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Publication Date

October 2010

Publication Title

International Journal of Pediatric Otorhinolaryngology



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Carboplatin, Child, Cochlea, Hearing, Retinoblastoma


Communication Sciences and Disorders | Speech and Hearing Science | Speech Pathology and Audiology


ObjectiveCarboplatin is a common chemotherapy agent with potential ototoxic side effects that is used to treat a variety of pediatric cancers, including retinoblastoma. Retinoblastoma is a malignant tumor of the retina that is usually diagnosed in young children. Distortion-product otoacoustic emission tests offer an effective method of monitoring for ototoxicity in young children. This study was designed to compare measurements of distortion-product otoacoustic emissions obtained before and after several courses of carboplatin chemotherapy in order to examine if (a) mean distortion-product otoacoustic emission levels were significantly different; and (b) if criterion reductions in distortion-product otoacoustic emission levels were observed in individual children.MethodsA prospective repeated measures study. Ten children with a median age of 7.6 months (range, 3–72 months) diagnosed with unilateral or bilateral retinoblastoma were examined. Distortion-product otoacoustic emissions were acquired from both ears of the children with 65/55 dB SPL primary tones (f2 = 793–7996 Hz) and a frequency resolution of 3 points/octave. Distortion-product otoacoustic emission levels in dB SPL were measured before chemotherapy treatment (baseline measurement) and after 3–4 courses of chemotherapy (interim measurement). Comparisons were made between baseline and interim distortion-product otoacoustic emission levels (collapsed across ears). Evidence of ototoxicity was based on criterion reductions (≥6 dB) in distortion-product otoacoustic emission levels.ResultsSignificant differences between baseline and interim mean distortion-product otoacoustic emission levels were only observed at f2 = 7996 Hz. Four children exhibited criterion reductions in distortion-product otoacoustic emission levels.ConclusionsMean distortion-product otoacoustic emission levels at most frequencies were not changed following 3–4 courses of carboplatin chemotherapy in children with retinoblastoma. However, on an individual basis, children receiving higher doses of carboplatin exhibited criterion reductions in distortion-product otoacoustic emission level at several frequencies. These findings suggest that higher doses of carboplatin affect outer hair cell function, and distortion-product otoacoustic emission tests can provide useful information when monitoring children at risk of developing carboplatin ototoxicity.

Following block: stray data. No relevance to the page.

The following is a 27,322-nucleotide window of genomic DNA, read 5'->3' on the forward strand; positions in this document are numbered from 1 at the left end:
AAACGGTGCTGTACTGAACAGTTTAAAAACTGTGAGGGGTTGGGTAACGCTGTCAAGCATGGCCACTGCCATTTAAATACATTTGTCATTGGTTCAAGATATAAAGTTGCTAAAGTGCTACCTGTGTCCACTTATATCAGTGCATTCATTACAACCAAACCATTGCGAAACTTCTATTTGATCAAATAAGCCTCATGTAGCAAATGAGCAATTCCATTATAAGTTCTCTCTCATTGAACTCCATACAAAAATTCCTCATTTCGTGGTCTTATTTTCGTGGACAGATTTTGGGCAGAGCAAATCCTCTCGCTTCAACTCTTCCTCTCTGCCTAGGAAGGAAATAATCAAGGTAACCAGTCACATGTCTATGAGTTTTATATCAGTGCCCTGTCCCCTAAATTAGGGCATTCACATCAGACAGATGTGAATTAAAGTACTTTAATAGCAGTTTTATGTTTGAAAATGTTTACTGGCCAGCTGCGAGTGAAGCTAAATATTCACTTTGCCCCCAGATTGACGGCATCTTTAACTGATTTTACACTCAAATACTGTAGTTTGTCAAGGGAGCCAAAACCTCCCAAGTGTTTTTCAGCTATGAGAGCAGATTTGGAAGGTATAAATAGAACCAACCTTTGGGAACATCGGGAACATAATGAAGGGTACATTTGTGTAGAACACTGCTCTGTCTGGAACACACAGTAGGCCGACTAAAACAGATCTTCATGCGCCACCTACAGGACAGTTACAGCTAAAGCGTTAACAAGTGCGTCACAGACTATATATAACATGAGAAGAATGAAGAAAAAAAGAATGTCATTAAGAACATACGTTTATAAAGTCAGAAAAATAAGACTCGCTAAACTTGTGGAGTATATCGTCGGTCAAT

This is the Accepted Manuscript of an article that appeared in the International Journal of Pediatric Otorhinolaryngology, volume 74, issue 10, 2010.The Version of Record is available at
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